Greece is hoping for a change of tune by Germany on debt relief when their finance ministers hold Friday their first meeting since a new government took office in Berlin.
Greek Finance Minister Euclid Tsakalotos travels to Berlin where he will meet his new German counterpart Olaf Scholz, a meeting that could give clues on just how much debt relief Berlin is ready to accord Greece as Athens makes preparations to exit its bailout programme in August.
Scholz's predecessor Wolfgang Schaeuble was the main proponent of requiring Greece to pursue painful austerity policies in order to win bailout loans, and strenuously resisted any talk of debt relief.
While staving off Greece from crashing out of the eurozone, the bailout loans have resulted in the country's debt remaining at an unsustainable 180 percent of its annual economic output.
But as Greece approaches the end of its bailout programme, markets will need to be convinced that it can handle its debt load or it may find itself seeking help once again.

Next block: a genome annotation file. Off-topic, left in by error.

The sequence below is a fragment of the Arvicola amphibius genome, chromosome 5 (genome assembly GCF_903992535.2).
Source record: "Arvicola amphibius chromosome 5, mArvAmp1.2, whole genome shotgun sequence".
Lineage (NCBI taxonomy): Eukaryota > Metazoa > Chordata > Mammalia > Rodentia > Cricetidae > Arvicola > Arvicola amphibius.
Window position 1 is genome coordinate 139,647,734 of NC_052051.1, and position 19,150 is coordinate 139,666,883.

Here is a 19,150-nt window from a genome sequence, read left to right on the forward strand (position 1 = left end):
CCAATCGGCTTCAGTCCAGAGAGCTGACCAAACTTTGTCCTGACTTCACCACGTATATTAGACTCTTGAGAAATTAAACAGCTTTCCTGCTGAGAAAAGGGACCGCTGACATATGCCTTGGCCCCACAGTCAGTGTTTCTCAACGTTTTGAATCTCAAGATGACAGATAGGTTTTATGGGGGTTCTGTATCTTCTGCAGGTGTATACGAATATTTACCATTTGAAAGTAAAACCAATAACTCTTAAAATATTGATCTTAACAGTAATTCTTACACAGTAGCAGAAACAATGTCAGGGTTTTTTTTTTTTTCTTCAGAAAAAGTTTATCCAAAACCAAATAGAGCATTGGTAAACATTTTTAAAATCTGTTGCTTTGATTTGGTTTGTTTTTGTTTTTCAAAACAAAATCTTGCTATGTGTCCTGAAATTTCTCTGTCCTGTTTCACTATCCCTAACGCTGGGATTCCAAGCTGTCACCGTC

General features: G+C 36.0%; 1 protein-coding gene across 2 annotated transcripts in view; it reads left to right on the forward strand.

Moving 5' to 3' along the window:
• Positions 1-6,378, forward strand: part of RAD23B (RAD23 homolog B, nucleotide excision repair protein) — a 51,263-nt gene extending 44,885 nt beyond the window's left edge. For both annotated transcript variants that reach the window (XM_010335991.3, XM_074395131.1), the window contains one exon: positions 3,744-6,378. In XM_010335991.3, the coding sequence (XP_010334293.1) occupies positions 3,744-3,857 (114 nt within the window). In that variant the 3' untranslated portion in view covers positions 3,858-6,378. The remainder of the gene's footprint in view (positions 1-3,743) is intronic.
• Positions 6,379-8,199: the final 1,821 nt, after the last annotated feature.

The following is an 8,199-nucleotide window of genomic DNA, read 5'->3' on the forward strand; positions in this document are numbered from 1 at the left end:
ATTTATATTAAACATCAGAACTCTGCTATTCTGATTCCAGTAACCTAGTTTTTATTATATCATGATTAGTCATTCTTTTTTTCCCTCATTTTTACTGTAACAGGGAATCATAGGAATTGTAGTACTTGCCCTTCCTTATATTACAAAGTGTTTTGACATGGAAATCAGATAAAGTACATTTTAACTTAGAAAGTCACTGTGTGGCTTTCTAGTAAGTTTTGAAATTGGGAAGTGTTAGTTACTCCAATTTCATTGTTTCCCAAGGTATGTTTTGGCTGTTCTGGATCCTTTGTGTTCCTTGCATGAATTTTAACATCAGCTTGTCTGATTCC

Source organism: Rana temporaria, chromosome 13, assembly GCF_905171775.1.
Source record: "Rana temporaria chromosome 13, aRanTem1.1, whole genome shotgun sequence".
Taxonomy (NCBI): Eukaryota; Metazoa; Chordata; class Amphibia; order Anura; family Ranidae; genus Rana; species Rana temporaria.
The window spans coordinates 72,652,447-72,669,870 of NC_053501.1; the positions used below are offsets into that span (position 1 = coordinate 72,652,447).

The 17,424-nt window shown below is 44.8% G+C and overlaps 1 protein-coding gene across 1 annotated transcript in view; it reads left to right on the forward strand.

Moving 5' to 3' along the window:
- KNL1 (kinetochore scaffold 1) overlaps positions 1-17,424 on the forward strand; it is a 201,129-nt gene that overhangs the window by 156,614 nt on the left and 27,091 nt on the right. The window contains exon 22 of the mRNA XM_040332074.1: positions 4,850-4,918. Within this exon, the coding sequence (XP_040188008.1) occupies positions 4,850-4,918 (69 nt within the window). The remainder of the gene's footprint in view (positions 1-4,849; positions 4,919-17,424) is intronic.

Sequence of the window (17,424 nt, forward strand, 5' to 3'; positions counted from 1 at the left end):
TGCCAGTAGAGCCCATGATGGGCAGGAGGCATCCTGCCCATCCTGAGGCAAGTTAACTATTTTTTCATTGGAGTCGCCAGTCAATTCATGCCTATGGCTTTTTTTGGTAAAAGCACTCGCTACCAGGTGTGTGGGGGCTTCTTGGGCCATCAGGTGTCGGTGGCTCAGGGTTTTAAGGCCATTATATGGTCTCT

In January, new Eurogroup chair Mario Centeno said finance ministers would start "technical work" on "debt relief measures" for Athens.
German business daily Handelsblatt last week reported that the European Stability Mechanism is favourable to extending Greece's loans by seven years and deferring 13 billion euros in interest payments for five years.
It also noted a French proposal that goes even further, calling for extending Greek loans by 12 years and capping interest at two percent, thereby reducing repayment by 18 billion euros.
Tsakalotos has pledged to present this month a reform-based growth plan.
© 2018 AFP